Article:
The history of Batumi cultural heritage sites, their problems, protection and insecurity are often talked about. The townspeople love talking to foreigners about how beautiful city we have and how many cultural heritage sites in the old part of the city are. Today we want to share one very interesting fact that both Batumi and its fans are very interested in.
The inhabitants of Batumi can not only boast of the monuments built of stone and bricks, and the greatness of the authors of the idea of their creation, but also of quite aristocratic and no less famous trees. Yes, you got it right. Tree. Here's the beautiful and much needed thing that most or not most of the monuments really do not need for the city and the environment.
Let's start with the most famous tree, which is also planted by a very famous person in Batumi. Everybody was talking about it in the streets of Batumi in 1888. But not only Batumi, but also the great Russian empire of that time. After all, it was a whole year's story. The emperor of All Russia, Alexander the Third, visited the port city with the name of Augustus III. The usual emperor of Batumi in September was called happy by his visit to the emperors. He visited Batumi and planted a marsh cypress in the already existing square named after his father. For the city leading to the zenith of greenery and urban planning at the time, it was a truly historic and very valuable event. The emperor himself, planted cypress, in Batumi, with his hand, It was long talked about, remembered, walked, watched, imagined what would happen to one of the wild, wild winds of the empire that had been planted in the dark, windy evening. ? Nobody would let him do that, and he would do very well. These tantrums and spears of marsh cypress are still present in the Central Park of Batumi with delightfully extinct branches of Batumi.
Not only was Batumi a favorite city of emperors and other empire-dwellers, it was often visited and loved by artists, so it is surprising that artists, writers, would sit alongside artists in the streets of Batumi and with Marinists. We complain today about the lack of monuments, trees and marines, but the last century has been a real renaissance in this sense. We were talking about Marinists - you probably know Ivan Aivazovsky's name, especially his drawing, The Ninth Wave we all remember from school textbooks at least. If you can't remember other paintings by this famous mariner, it's okay. Those who are interested will find it. I want to tell you something else. Specifically, in December 1890, when Aivazovsky, who was visiting Batumi with Mikheil Nakashidze himself, was planting a magnolia tree on the current Konstantin Gamsakhurdia Street. Why are they still there ?! There used to be a wooden Armenian church there, which was destroyed during the heavy snow of 1886, and a new Armenian Gregorian temple was built in 1901. From now on, if you can't see the Ninth Wave of Ayvazovsky, Old Tiflis, the Battle of Chesma, or any of the other paintings in the original - you can boldly see Kekluci Magnolia planted next to the Armenian Church.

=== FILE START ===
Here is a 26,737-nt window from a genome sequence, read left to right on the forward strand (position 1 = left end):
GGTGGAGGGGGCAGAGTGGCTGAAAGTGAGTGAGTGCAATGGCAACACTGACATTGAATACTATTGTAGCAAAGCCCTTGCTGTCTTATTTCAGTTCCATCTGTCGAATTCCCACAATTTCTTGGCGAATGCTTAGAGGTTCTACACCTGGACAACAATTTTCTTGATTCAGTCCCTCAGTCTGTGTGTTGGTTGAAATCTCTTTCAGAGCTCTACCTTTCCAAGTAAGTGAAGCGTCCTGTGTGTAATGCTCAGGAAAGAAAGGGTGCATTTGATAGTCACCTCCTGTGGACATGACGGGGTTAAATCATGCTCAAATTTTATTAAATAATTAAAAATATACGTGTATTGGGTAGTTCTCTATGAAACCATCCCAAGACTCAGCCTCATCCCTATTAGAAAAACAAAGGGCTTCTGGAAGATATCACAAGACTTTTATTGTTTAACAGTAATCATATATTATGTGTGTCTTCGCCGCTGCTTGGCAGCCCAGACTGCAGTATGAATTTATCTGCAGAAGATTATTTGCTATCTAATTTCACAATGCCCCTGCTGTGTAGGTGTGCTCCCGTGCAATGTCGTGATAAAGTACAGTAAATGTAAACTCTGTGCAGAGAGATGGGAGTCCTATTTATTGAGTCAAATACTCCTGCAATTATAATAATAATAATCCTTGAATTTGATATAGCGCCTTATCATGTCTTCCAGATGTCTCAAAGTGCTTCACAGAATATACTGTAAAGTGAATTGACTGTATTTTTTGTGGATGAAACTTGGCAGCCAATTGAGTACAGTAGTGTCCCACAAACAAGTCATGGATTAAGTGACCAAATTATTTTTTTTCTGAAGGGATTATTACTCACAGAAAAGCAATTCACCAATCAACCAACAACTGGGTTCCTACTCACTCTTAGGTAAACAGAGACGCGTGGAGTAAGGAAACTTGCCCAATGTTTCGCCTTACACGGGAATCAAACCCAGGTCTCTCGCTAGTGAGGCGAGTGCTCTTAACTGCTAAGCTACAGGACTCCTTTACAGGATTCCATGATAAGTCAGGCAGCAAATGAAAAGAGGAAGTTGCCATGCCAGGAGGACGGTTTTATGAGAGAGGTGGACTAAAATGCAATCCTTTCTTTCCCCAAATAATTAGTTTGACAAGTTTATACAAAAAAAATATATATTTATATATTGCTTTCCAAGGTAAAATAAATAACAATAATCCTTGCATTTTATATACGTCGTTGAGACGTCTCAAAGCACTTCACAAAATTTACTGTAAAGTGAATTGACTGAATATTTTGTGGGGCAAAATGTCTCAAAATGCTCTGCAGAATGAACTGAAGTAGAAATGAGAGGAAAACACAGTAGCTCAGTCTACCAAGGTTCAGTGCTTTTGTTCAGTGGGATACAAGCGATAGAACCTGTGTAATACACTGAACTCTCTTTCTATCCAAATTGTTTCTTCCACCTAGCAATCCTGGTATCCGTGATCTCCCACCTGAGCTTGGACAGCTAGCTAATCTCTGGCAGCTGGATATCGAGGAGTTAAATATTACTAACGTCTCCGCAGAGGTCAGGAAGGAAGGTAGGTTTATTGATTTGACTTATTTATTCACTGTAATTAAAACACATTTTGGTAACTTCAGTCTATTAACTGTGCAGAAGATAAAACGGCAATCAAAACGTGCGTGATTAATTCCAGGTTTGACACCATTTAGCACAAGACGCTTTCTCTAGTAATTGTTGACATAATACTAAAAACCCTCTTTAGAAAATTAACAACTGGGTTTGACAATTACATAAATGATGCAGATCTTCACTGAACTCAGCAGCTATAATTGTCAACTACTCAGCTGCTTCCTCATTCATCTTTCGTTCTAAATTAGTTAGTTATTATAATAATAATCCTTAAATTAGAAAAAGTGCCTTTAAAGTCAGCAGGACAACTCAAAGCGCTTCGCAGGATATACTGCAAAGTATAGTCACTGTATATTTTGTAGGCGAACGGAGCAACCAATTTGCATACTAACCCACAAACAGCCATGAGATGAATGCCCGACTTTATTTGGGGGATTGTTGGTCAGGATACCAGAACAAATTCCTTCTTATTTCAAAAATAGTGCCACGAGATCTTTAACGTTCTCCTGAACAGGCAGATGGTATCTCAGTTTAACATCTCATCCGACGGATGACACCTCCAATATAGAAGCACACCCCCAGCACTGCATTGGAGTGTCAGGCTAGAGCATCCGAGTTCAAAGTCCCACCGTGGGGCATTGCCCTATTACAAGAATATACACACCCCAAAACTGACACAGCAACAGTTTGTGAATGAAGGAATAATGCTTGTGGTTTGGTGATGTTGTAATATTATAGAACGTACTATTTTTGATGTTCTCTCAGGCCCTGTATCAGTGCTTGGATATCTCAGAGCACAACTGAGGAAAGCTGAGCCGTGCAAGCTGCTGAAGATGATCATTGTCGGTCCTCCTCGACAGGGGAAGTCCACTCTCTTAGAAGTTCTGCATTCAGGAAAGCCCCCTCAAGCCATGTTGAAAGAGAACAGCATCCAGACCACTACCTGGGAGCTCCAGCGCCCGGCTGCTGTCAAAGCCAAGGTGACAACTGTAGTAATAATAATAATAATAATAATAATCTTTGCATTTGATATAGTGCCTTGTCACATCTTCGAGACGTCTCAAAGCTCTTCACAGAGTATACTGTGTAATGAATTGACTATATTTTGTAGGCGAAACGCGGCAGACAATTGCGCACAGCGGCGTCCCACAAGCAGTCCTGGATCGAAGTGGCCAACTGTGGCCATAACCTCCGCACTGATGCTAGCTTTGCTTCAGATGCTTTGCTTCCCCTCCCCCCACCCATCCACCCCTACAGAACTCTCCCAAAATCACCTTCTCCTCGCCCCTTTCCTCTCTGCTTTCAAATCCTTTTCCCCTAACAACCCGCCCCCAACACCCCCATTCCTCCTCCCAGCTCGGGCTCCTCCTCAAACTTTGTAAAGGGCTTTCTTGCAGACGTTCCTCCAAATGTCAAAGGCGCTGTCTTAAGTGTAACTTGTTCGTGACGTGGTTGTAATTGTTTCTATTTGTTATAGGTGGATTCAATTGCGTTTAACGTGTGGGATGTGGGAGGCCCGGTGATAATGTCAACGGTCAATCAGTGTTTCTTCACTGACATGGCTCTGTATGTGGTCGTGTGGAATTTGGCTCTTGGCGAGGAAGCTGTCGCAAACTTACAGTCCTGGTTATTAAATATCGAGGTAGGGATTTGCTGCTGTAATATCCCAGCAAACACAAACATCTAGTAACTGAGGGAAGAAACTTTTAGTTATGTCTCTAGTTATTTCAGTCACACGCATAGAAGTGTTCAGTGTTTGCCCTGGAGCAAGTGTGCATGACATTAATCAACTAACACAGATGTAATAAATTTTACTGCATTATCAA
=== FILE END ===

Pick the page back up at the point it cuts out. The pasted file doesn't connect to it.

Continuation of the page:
Yes, we mentioned the emperor. I would also like to say that his contribution to the greening of Batumi has not been limited by this. That same month, a magnate planted Magnolia Grandiflora on the boulevard of dedicated to her son, the future Emperor Nicholas II. Well, Batumi Boulevard was named after Nicholas at that time. You love the stories of Nicholas' time, but it's a magnolia we all remember very well. That's why I thought it was right to leave him by the end. Unlike his father's cypress tree, Nicholas II sacrificed his 2016 Batumi snowstorm. There was a big snowstorm in Batumi that winter, many trees felled by heavy snow. But Boulevard resident Magnolia was somehow close and beloved to all of Batumi. There were many versions of what should be planted or not planted instead of a boulevard business card. But Magnolia herself decided to reincarnate and today, at the roots of old Magnolia, new life has sprung up. He never gave up, he decided to upgrade himself. That's why it's kind of a symbol of renewal and boulevard new life.
Here's a little excursion to the historic trees of Batumi. From now on, guests can boldly talk about the beauty of Batumi and its past in the shade of these trees